by Rev. Stewart Smith, General Presbyter
Weariness from the pandemic is wearing on all of us. The deadly coronavirus that we first heard about at the beginning of 2020 is increasing dramatically in our state and our nation as we approach the colder months of winter which will limit our outdoor activity. At a recent news conference (November 10), the governor of our state reported a rise in cases coming from communities of faith and announced new guidelines for services of worship. Those guidelines are ones that our congregations that have been having in-person worship have already been practicing. The guidelines require 6 feet of distancing and require wearing masks even for congregational singing. Health officials stated “unmasked congregational singing is the primary source of outbreaks at churches, even while members are socially distanced.”
After members of the Coordinating Team discussed the elevated rise in cases at its recent meeting on November 12, Carol Clark reminded me of Paul’s words to the Galatians: “So let us not grow weary in doing what is right, for we will reap at harvest time, if we do not give up. So then, whenever we have an opportunity, let us work for the good of all, and especially those of the family of faith.” (Galatians 6:9-10)
We continue to be in a very difficult position as leaders in the church, for making decisions for the good of all in the family of faith. Paul makes an important distinction in his choice of words. He doesn’t say let us work for the good of me, or a certain group of likeminded people, but he says let us work for the good of all. We are being asked to make sacrifices for the good of all, especially those who are vulnerable by age, health conditions, or compromised immune systems.
The leadership of the presbytery (paid staff and elected staff) wants to commend your resiliency and faithfulness during this challenging year. We want to encourage and thank our pastors, CREs, church leaders and staff members for their tireless work in figuring out new ways to worship and provide pastoral care during this most difficult time. They are in a very tough position as they balance the need and desire people have for community and fellowship against the need to keep people safe for the “good of all”. We know and understand of the desire to be together safely, and ask that you be extra vigilant and take extra care and caution as you consider worship services and gatherings during Advent and Christmas in light of the increase in cases and the colder weather. We offer ourselves to your sessions to assist in conversations if you are at an impasse in making decisions about in-person gatherings. We encourage you to “not grow weary in doing what is right”. And we certainly understand that “what is right” will vary from congregation to congregation.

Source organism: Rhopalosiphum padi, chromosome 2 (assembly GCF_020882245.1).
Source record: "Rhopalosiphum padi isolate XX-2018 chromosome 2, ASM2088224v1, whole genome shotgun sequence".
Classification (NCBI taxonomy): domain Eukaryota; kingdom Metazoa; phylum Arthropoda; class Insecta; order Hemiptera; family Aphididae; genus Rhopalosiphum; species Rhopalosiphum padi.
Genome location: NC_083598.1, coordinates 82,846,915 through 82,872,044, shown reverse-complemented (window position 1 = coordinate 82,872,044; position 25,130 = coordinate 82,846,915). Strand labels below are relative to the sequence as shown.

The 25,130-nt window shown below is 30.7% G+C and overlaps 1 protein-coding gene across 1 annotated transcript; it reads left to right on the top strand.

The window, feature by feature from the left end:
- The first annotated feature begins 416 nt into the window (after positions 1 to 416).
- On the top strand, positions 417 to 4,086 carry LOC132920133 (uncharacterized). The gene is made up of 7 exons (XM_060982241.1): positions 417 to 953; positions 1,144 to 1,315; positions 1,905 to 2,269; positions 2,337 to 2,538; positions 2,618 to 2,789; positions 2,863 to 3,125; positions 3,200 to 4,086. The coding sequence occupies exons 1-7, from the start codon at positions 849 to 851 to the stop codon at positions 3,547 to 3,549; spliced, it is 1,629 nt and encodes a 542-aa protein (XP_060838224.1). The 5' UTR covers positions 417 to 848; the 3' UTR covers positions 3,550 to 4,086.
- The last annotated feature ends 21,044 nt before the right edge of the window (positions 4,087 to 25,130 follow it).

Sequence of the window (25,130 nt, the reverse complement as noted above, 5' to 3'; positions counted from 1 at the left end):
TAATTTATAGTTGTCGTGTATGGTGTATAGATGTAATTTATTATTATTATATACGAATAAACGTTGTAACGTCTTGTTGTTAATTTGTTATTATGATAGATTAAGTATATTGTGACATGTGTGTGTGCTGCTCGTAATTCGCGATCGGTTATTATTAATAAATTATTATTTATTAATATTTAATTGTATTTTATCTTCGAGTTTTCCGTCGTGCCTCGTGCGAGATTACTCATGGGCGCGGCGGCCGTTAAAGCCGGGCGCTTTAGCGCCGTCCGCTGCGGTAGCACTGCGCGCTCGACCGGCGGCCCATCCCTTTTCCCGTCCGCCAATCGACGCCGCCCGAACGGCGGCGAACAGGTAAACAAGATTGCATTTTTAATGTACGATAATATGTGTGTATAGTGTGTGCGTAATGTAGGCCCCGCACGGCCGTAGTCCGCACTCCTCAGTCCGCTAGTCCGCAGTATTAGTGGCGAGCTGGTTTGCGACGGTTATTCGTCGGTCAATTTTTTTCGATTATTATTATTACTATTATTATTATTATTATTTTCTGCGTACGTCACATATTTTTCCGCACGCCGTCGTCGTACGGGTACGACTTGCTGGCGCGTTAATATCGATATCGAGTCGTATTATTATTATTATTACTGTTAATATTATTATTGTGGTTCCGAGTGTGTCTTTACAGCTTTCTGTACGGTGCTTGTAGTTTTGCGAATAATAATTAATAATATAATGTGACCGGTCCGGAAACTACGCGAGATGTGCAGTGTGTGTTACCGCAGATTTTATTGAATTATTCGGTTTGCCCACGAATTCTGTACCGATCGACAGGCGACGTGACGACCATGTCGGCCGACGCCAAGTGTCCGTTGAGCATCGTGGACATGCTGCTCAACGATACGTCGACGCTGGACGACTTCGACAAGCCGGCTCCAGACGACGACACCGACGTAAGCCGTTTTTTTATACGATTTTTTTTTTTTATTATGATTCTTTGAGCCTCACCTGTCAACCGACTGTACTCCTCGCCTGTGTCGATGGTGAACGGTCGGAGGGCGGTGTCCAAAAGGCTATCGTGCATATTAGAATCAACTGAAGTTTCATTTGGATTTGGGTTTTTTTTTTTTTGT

As some of you know, I utilize the service of a professional coach from the Presbyterian Coaching Network. She begins our sessions with a question, “What are you thankful for today?” It has reminded me that even in the midst of very difficult situations, I always have so much to be thankful for and I need to name it. Even though our celebrations of Thanksgiving will be very different this year due to the pandemic, I remind you that we have so much to be thankful for. And I hope that you will be able to name those things. I am especially grateful for this presbytery and all who have worked together to navigate this difficult time of being the church in the midst of a pandemic.
Our paid and elected leadership wishes you all a very blessed and happy Thanksgiving and we continue to be thankful to be partnered with you in ministry in this time and place.